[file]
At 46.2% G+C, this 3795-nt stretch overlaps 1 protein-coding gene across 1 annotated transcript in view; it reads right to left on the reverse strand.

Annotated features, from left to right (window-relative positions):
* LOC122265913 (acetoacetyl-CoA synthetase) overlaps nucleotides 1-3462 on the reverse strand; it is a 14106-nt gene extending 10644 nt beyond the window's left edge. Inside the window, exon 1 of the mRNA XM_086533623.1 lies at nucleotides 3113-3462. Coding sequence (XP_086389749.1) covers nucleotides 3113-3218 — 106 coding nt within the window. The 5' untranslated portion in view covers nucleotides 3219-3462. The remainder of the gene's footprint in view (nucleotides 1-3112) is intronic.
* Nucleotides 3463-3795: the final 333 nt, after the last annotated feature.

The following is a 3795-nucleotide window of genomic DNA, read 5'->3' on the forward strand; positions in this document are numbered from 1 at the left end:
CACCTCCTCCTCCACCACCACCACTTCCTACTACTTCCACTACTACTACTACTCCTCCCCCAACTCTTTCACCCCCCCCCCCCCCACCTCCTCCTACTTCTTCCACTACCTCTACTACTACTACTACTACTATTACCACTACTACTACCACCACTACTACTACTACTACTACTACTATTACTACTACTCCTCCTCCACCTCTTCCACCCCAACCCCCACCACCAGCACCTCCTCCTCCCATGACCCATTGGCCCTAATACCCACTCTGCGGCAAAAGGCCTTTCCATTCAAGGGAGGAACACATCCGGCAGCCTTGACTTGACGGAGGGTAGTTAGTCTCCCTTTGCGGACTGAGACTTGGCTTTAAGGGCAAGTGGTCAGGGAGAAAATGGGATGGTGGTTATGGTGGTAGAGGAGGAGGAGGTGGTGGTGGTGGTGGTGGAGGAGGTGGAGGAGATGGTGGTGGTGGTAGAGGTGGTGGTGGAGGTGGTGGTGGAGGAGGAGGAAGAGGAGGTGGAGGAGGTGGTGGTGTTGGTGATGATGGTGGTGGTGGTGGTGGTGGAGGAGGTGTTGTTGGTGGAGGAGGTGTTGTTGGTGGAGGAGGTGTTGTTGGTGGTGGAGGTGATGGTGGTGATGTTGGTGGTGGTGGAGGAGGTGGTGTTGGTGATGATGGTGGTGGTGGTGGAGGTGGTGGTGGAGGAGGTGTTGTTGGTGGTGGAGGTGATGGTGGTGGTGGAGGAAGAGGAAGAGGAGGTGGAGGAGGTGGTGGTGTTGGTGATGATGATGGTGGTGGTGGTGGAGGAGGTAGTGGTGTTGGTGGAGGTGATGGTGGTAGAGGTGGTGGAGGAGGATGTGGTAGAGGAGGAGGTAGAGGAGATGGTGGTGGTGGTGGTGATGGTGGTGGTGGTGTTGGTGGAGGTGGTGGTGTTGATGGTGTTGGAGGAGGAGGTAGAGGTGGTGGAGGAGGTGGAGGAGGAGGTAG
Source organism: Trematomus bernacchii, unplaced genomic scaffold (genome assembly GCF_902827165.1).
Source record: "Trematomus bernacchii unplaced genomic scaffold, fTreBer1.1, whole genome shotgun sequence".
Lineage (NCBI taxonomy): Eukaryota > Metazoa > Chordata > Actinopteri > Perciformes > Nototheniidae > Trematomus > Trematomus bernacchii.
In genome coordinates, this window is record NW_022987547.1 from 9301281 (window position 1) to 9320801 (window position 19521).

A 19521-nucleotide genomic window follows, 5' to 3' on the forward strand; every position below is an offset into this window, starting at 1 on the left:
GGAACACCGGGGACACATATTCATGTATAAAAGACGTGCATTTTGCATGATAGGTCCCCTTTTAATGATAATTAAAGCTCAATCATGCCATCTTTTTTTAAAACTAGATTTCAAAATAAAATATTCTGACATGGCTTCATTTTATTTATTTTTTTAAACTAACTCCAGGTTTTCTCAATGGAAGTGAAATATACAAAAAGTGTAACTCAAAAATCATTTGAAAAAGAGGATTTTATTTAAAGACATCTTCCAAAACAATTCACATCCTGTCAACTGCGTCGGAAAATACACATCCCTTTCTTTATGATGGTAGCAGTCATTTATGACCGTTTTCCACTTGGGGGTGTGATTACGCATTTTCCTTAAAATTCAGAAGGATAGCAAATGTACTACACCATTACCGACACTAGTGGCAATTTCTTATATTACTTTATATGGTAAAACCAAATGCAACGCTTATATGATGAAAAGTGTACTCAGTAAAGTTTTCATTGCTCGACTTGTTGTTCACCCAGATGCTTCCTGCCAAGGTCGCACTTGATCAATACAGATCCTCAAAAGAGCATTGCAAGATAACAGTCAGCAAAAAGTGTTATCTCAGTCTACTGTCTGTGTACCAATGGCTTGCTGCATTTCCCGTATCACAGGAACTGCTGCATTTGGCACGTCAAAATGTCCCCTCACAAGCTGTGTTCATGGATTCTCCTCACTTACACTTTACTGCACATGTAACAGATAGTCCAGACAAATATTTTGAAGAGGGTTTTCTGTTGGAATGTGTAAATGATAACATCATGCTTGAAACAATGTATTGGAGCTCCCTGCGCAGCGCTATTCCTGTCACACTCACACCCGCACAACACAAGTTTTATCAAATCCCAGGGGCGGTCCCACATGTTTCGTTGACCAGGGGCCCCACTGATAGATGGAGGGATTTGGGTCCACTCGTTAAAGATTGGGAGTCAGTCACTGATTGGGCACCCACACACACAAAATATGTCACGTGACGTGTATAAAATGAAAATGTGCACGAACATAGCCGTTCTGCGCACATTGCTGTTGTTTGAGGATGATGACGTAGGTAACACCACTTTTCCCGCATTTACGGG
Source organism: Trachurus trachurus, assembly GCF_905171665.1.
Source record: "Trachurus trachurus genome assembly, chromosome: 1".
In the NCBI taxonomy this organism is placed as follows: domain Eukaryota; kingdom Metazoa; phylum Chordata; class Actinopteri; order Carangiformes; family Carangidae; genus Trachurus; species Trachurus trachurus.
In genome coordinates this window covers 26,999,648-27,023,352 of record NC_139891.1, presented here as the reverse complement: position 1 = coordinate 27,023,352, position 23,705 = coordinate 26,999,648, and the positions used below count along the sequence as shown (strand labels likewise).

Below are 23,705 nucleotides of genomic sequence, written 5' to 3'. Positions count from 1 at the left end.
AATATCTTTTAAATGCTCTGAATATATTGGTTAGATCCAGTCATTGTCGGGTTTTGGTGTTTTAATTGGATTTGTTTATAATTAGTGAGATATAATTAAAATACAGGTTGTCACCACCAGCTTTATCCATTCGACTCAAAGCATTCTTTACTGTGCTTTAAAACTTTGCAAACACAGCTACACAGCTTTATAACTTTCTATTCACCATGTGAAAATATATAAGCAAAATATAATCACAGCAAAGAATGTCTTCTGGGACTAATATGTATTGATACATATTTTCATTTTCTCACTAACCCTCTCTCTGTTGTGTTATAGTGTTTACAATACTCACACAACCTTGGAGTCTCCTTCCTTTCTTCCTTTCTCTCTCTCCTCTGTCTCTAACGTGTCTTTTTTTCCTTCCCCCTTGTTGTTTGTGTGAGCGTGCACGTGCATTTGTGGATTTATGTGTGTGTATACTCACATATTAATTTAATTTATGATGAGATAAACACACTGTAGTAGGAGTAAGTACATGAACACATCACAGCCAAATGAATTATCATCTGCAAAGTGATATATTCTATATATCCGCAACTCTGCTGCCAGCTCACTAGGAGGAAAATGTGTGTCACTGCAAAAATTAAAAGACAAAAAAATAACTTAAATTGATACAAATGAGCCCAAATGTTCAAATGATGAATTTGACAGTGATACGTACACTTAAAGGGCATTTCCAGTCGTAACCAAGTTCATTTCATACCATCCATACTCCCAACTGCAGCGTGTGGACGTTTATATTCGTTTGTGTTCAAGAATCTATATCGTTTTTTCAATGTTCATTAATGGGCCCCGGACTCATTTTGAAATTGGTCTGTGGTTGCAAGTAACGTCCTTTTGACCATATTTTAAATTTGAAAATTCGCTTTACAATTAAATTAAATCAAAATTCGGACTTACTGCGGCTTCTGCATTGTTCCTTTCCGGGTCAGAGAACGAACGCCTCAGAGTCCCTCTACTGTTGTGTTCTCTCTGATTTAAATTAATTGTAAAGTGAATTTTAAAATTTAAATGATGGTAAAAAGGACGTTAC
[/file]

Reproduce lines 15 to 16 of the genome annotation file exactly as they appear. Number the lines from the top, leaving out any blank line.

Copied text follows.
In the NCBI taxonomy this organism is placed as follows: domain Eukaryota; kingdom Metazoa; phylum Chordata; class Actinopteri; order Carangiformes; family Carangidae; genus Trachurus; species Trachurus trachurus.
In genome coordinates this window covers 26,999,648-27,023,352 of record NC_139891.1, presented here as the reverse complement: position 1 = coordinate 27,023,352, position 23,705 = coordinate 26,999,648, and the positions used below count along the sequence as shown (strand labels likewise).